big geographic area right, an interesting. You know. I remember am years ago box, Vocs media had a sort of them, what you would call it was like a summit in Philadelphia, costed people were mostly basin either New York or D C. So Philadelphia was a convenient place too to meet up, I mean I remember saying to the ceo like like: why don't we know? What are we just have the office here and you know if people need to go to Washington to report, but it's like you can't get there from them, alpha. You wanna, do it every day and he was again. I make sense. You know, then. Obviously you didn't do it, but part of that is that, like boxes are very remote friendly company prepare endemic with lots of people who live nowhere near the office. That's, I've got one of the reasons that the kind of some it happened at all right, which I think
it's gonna, be a sort of potentially interesting secondary effects bright, which is that if you don't have an office for everybody's gathered, all the time you might want to like do special. Thanks guys he could double the ways you could say like what we don't really need to do this conference in person. We can. We can do this stuff online, as we will be doing but you also might say that like well, since we don't normally I'll get together like once a year, we should right and to be that sort of similar to the Philadelphia question where, like it seems like will be a change, but it's kind of her to know what it would be in the aggregate, yeah yeah. It's like the business structure. Would business trips go up or down from his right leg? Overall, it's kind of hard kind of hard to say ends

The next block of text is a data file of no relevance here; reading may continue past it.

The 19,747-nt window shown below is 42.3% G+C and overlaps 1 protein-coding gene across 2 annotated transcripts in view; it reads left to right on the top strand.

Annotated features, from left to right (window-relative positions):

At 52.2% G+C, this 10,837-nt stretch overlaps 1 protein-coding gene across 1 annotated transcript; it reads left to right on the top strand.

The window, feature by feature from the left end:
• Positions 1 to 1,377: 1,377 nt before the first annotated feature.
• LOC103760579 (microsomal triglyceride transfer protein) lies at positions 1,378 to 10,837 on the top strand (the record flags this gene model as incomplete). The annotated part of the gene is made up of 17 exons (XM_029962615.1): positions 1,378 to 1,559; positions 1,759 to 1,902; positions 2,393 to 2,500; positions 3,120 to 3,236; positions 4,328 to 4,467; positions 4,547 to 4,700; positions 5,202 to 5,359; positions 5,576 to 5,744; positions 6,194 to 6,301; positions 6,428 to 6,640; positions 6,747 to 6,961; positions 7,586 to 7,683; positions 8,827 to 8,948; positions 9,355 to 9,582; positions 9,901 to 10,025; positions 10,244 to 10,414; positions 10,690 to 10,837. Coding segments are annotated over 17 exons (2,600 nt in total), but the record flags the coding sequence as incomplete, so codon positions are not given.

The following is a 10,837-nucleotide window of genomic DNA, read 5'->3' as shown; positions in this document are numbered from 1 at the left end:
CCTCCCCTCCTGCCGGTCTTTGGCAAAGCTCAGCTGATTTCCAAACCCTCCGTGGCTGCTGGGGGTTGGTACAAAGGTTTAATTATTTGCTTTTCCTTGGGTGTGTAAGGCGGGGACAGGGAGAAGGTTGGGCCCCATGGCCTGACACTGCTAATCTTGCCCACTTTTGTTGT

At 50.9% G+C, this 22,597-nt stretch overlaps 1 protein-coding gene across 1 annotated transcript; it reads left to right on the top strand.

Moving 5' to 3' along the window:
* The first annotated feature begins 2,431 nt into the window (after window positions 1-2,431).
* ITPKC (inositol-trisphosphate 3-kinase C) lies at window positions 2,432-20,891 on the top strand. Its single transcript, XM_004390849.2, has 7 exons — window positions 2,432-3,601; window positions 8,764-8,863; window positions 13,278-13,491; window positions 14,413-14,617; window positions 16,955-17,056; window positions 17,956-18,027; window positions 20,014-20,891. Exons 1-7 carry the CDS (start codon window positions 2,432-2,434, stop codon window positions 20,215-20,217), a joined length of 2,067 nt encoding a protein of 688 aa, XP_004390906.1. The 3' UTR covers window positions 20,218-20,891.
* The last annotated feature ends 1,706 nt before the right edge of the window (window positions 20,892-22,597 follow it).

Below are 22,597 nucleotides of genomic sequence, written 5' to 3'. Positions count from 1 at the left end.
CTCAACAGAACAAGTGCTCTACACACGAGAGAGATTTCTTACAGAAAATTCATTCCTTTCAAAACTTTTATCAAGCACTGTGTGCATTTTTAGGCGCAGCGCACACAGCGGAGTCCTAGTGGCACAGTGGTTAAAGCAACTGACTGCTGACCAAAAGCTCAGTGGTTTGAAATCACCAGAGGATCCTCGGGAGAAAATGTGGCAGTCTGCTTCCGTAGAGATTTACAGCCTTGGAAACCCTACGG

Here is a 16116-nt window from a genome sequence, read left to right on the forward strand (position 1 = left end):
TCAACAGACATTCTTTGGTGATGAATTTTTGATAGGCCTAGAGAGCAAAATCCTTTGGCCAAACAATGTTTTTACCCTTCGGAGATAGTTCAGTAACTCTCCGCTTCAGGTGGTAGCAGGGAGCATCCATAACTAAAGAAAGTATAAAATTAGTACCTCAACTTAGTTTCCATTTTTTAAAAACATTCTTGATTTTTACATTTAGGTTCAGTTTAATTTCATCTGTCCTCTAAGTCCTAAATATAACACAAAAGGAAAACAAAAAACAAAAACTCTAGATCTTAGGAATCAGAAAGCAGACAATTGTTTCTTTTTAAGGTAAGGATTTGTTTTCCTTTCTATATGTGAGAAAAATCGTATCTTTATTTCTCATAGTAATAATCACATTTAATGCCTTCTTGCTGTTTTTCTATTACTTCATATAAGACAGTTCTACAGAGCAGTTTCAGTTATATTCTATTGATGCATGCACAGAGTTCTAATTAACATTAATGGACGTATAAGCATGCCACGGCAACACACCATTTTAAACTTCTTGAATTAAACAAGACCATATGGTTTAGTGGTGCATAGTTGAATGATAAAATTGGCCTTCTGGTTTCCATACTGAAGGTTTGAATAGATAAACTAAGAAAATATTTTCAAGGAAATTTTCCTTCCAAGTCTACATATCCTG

same thing to healthy body, will they benefit while they lose from this? But I do think that the most confident predictions are you know if you can find places where they ve got agglomeration, built in to the housing price premium. Well, that's a place. It's gonna get hit. That's it's like sort of them more confident thing, and I also think if you see places where you have a low cost, the living, alongside good, Kennedys, that's another kind of place. It's gonna win, but outside of those sort of big picture predictions outside outside of like the superstar cities, is harder to predict exactly what will happen, but I think than enough things have changed in terms of what matters and how people are gonna side than it is pretty clear, to be big changes, how can we tell read like I have my sort of like biases, and in my head that, like the price Seattle is like just.